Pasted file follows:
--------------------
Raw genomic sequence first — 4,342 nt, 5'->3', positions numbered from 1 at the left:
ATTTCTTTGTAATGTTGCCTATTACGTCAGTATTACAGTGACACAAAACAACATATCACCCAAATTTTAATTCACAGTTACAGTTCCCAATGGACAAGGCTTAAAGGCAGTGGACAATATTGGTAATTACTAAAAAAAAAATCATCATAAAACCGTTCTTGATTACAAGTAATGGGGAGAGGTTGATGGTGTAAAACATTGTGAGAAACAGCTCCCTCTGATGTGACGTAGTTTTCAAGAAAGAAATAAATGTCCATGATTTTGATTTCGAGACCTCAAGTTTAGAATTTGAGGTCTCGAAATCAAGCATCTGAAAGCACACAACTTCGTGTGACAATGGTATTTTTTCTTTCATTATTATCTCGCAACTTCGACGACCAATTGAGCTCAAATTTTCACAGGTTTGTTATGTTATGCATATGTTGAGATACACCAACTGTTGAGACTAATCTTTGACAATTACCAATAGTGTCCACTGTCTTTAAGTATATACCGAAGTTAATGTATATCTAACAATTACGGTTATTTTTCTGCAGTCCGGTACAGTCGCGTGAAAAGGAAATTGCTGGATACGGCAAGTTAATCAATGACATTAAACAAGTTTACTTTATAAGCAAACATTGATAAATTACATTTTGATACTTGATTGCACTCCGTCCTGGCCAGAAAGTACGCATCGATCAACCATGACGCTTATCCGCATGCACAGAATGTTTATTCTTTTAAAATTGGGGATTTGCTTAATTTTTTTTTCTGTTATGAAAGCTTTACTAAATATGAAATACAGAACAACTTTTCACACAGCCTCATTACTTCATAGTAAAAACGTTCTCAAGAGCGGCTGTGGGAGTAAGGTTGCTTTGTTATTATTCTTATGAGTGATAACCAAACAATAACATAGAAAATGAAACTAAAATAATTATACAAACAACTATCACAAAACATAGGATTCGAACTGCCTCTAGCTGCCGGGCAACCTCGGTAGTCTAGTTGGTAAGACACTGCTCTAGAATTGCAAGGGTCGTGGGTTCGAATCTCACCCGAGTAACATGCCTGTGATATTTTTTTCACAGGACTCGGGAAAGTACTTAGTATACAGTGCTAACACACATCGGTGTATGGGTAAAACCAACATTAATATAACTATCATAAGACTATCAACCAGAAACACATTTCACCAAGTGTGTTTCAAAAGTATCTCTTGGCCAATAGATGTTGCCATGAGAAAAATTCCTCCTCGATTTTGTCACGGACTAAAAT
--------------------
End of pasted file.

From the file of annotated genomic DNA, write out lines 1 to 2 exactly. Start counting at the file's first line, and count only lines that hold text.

Raw genomic sequence first — 4,342 nt, 5'->3', positions numbered from 1 at the left:
ATTTCTTTGTAATGTTGCCTATTACGTCAGTATTACAGTGACACAAAACAACATATCACCCAAATTTTAATTCACAGTTACAGTTCCCAATGGACAAGGCTTAAAGGCAGTGGACAATATTGGTAATTACTAAAAAAAAAATCATCATAAAACCGTTCTTGATTACAAGTAATGGGGAGAGGTTGATGGTGTAAAACATTGTGAGAAACAGCTCCCTCTGATGTGACGTAGTTTTCAAGAAAGAAATAAATGTCCATGATTTTGATTTCGAGACCTCAAGTTTAGAATTTGAGGTCTCGAAATCAAGCATCTGAAAGCACACAACTTCGTGTGACAATGGTATTTTTTCTTTCATTATTATCTCGCAACTTCGACGACCAATTGAGCTCAAATTTTCACAGGTTTGTTATGTTATGCATATGTTGAGATACACCAACTGTTGAGACTAATCTTTGACAATTACCAATAGTGTCCACTGTCTTTAAGTATATACCGAAGTTAATGTATATCTAACAATTACGGTTATTTTTCTGCAGTCCGGTACAGTCGCGTGAAAAGGAAATTGCTGGATACGGCAAGTTAATCAATGACATTAAACAAGTTTACTTTATAAGCAAACATTGATAAATTACATTTTGATACTTGATTGCACTCCGTCCTGGCCAGAAAGTACGCATCGATCAACCATGACGCTTATCCGCATGCACAGAATGTTTATTCTTTTAAAATTGGGGATTTGCTTAATTTTTTTTTCTGTTATGAAAGCTTTACTAAATATGAAATACAGAACAACTTTTCACACAGCCTCATTACTTCATAGTAAAAACGTTCTCAAGAGCGGCTGTGGGAGTAAGGTTGCTTTGTTATTATTCTTATGAGTGATAACCAAACAATAACATAGAAAATGAAACTAAAATAATTATACAAACAACTATCACAAAACATAGGATTCGAACTGCCTCTAGCTGCCGGGCAACCTCGGTAGTCTAGTTGGTAAGACACTGCTCTAGAATTGCAAGGGTCGTGGGTTCGAATCTCACCCGAGTAACATGCCTGTGATATTTTTTTCACAGGACTCGGGAAAGTACTTAGTATACAGTGCTAACACACATCGGTGTATGGGTAAAACCAACATTAATATAACTATCATAAGACTATCAACCAGAAACACATTTCACCAAGTGTGTTTCAAAAGTATCTCTTGGCCAATAGATGTTGCCATGAGAAAAATTCCTCCTCGATTTTGTCACGGACTAAAAT